If you don't have enough edge, negative, or fuzz cases or make your software resilient enough to perform in those worst case, but all to common scenarios, then your baby needs to stay in the lab.

America Online

AOL Users Will Need to Pay $2 a Month For Phone Support 202

destinyland writes "8.7 million AOL subscribers face a new 20% fee increase next month — unless they agree to never call AOL's technical support lines. They'll have to use AOL chat for support or the online help "portal" unless their issue is a failed connection — and they're being enrolled in the program by default unless they opt out. Ominously, AOL used the exact same wording as when they quietly changed their terms of service to allow them to sell subscribers' home phone numbers to telemarketers. 'Your continued subscription to the AOL service constitutes your acceptance of this change.'"

Lt. Col. John Bircher Answers Your Questions 232

A few weeks ago, you asked questions of Lt. Col. John Bircher, head of an organization with a difficult-to-navigate name: the U.S. Army Computer Network Operations (CNO)-Electronic Warfare (EW) Proponent's Futures Branch. Lt. Col. Bircher has answered from his perspective, at length, not just the usual 10 questions, but several more besides. Read on for his take on cyberwar, jurisdiction, ethics, and more.
The Internet

Dial-Up Users "Don't Want Broadband" 593

Barence writes "The majority of dial-up Internet users say they don't want to upgrade their connection to broadband, according to a new study in the US. The Pew Internet & American Life research found that 62% of dial-up users had no interest in upgrading to a high-speed connection." (CNN is carrying the AP's story on the study, too.)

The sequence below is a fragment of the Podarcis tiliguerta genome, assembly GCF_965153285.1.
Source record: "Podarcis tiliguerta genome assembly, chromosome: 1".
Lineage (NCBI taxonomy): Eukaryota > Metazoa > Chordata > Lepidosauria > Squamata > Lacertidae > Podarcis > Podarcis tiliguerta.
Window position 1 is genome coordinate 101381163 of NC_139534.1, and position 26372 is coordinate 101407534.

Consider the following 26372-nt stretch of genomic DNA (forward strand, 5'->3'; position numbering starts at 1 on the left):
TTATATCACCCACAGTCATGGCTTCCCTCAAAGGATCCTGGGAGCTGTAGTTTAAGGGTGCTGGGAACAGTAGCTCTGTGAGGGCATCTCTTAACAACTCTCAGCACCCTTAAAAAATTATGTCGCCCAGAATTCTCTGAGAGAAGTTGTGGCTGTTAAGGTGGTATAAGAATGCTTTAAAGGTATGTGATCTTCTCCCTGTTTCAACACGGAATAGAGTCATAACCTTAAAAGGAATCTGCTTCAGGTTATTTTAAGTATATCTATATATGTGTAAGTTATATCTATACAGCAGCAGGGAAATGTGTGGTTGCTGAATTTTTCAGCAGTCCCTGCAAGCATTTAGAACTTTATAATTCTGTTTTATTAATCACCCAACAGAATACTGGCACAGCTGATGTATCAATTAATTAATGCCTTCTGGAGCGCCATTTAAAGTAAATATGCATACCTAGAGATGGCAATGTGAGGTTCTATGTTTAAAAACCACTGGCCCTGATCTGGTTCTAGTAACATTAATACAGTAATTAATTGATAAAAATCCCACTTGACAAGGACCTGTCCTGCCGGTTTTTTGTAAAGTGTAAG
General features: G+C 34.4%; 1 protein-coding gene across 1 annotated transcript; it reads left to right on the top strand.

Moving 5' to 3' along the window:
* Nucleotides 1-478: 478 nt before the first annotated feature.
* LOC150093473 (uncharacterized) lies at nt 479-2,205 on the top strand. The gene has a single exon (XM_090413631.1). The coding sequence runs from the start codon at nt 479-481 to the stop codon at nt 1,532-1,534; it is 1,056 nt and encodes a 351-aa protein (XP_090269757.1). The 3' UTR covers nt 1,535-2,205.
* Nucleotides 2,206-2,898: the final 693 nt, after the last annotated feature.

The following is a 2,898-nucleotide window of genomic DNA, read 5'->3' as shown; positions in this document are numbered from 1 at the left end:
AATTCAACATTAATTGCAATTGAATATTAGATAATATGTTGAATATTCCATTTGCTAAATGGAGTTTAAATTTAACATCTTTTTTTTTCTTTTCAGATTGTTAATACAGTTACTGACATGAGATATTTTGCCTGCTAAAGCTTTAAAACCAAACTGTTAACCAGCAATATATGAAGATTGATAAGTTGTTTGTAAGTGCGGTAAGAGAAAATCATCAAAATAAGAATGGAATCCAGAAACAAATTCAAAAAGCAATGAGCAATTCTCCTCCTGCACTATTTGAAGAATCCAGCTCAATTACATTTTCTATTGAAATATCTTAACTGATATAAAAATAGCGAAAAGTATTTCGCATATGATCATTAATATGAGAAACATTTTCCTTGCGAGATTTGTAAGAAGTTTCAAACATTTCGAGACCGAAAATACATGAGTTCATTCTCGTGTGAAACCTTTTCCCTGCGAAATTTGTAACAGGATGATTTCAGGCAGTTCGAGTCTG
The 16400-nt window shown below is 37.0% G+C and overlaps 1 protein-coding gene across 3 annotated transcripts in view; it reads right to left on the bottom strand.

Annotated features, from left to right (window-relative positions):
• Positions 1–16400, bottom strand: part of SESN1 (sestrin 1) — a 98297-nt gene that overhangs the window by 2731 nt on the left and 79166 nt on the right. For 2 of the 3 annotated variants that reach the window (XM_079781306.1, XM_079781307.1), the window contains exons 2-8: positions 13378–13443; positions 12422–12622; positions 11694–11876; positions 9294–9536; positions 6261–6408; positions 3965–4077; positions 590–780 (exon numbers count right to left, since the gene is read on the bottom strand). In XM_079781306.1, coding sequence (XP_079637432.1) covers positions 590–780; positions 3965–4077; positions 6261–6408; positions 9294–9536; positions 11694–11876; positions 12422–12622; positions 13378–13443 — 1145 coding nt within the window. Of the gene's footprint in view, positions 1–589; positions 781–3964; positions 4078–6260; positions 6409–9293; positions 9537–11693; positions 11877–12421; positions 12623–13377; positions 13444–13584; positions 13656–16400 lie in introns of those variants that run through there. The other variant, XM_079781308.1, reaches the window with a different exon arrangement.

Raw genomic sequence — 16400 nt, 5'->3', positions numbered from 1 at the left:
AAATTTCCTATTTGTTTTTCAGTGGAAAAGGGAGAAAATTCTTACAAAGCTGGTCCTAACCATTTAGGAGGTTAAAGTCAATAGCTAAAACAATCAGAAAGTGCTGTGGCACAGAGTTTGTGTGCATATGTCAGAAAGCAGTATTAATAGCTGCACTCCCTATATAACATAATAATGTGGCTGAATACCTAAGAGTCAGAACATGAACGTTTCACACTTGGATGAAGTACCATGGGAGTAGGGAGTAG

AVG Fakes User Agent, Floods the Internet 928

Slimy anti-virus provider AVG is spamming the internet with deceptive traffic pretending to be Internet Explorer. Essentially, users of the software automatically pre-crawl search results, which is bad, but they do so with an intentionally generic user agent. This is flooding websites with meaningless traffic (on Slashdot, we're seeing them as like 6% of our page traffic now). Best of all, they change their UA to avoid being filtered by websites who are seeing massive increases in bandwidth from worthless robots.

The Microsoft Office Rental Program 432

LWATCDR writes "Yes, it looks like Microsoft is going to a rental program for Office. From the article, 'The software bundle, which also includes Microsoft's Live OneCare computer security software, will be sold at nearly 700 Circuit City stores for $70 per year.' Well I for one will be happy to stick with OpenOffice for now. From Microsoft's point of view it means a constant flow of money. For the customer it means you only have to pay a little each year instead of a lot every few years. I don't think this will save the average user any money and I wonder about problems with 'activation.' So will this fly, or will it give a big push to OpenOffice?

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The bogosity meter just pegged.